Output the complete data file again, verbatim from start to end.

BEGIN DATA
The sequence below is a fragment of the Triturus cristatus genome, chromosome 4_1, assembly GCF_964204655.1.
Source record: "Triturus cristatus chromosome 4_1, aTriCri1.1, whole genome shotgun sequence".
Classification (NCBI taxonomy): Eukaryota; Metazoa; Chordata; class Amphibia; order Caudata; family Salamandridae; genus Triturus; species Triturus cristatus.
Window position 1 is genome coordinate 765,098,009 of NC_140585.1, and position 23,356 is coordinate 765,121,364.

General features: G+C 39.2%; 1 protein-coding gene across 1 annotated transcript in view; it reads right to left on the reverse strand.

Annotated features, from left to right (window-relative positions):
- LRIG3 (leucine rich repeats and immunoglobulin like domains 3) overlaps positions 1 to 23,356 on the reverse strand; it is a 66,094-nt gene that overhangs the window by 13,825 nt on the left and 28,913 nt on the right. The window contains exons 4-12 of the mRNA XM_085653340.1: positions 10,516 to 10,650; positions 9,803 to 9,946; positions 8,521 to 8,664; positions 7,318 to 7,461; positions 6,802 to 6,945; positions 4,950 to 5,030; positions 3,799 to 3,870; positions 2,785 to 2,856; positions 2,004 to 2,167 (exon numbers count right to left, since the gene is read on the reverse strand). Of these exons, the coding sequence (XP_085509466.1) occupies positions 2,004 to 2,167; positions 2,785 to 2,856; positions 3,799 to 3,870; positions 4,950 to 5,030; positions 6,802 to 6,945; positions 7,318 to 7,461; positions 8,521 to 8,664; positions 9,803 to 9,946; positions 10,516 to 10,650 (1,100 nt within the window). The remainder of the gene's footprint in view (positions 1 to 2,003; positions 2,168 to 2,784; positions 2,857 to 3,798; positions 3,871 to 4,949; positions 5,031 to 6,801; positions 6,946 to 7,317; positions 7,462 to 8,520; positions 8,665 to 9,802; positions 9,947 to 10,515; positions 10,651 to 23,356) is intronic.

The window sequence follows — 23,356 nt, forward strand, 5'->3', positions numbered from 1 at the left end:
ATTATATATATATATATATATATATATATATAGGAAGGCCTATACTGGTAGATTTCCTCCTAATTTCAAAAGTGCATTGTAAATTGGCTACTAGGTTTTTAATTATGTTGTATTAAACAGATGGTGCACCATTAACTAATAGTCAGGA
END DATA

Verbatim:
The sequence below is a fragment of the Triturus cristatus genome, chromosome 4_1, assembly GCF_964204655.1.
Source record: "Triturus cristatus chromosome 4_1, aTriCri1.1, whole genome shotgun sequence".
Classification (NCBI taxonomy): Eukaryota; Metazoa; Chordata; class Amphibia; order Caudata; family Salamandridae; genus Triturus; species Triturus cristatus.
Window position 1 is genome coordinate 765,098,009 of NC_140585.1, and position 23,356 is coordinate 765,121,364.

General features: G+C 39.2%; 1 protein-coding gene across 1 annotated transcript in view; it reads right to left on the reverse strand.

Annotated features, from left to right (window-relative positions):
- LRIG3 (leucine rich repeats and immunoglobulin like domains 3) overlaps positions 1 to 23,356 on the reverse strand; it is a 66,094-nt gene that overhangs the window by 13,825 nt on the left and 28,913 nt on the right. The window contains exons 4-12 of the mRNA XM_085653340.1: positions 10,516 to 10,650; positions 9,803 to 9,946; positions 8,521 to 8,664; positions 7,318 to 7,461; positions 6,802 to 6,945; positions 4,950 to 5,030; positions 3,799 to 3,870; positions 2,785 to 2,856; positions 2,004 to 2,167 (exon numbers count right to left, since the gene is read on the reverse strand). Of these exons, the coding sequence (XP_085509466.1) occupies positions 2,004 to 2,167; positions 2,785 to 2,856; positions 3,799 to 3,870; positions 4,950 to 5,030; positions 6,802 to 6,945; positions 7,318 to 7,461; positions 8,521 to 8,664; positions 9,803 to 9,946; positions 10,516 to 10,650 (1,100 nt within the window). The remainder of the gene's footprint in view (positions 1 to 2,003; positions 2,168 to 2,784; positions 2,857 to 3,798; positions 3,871 to 4,949; positions 5,031 to 6,801; positions 6,946 to 7,317; positions 7,462 to 8,520; positions 8,665 to 9,802; positions 9,947 to 10,515; positions 10,651 to 23,356) is intronic.

The window sequence follows — 23,356 nt, forward strand, 5'->3', positions numbered from 1 at the left end:
ATTATATATATATATATATATATATATATATAGGAAGGCCTATACTGGTAGATTTCCTCCTAATTTCAAAAGTGCATTGTAAATTGGCTACTAGGTTTTTAATTATGTTGTATTAAACAGATGGTGCACCATTAACTAATAGTCAGGA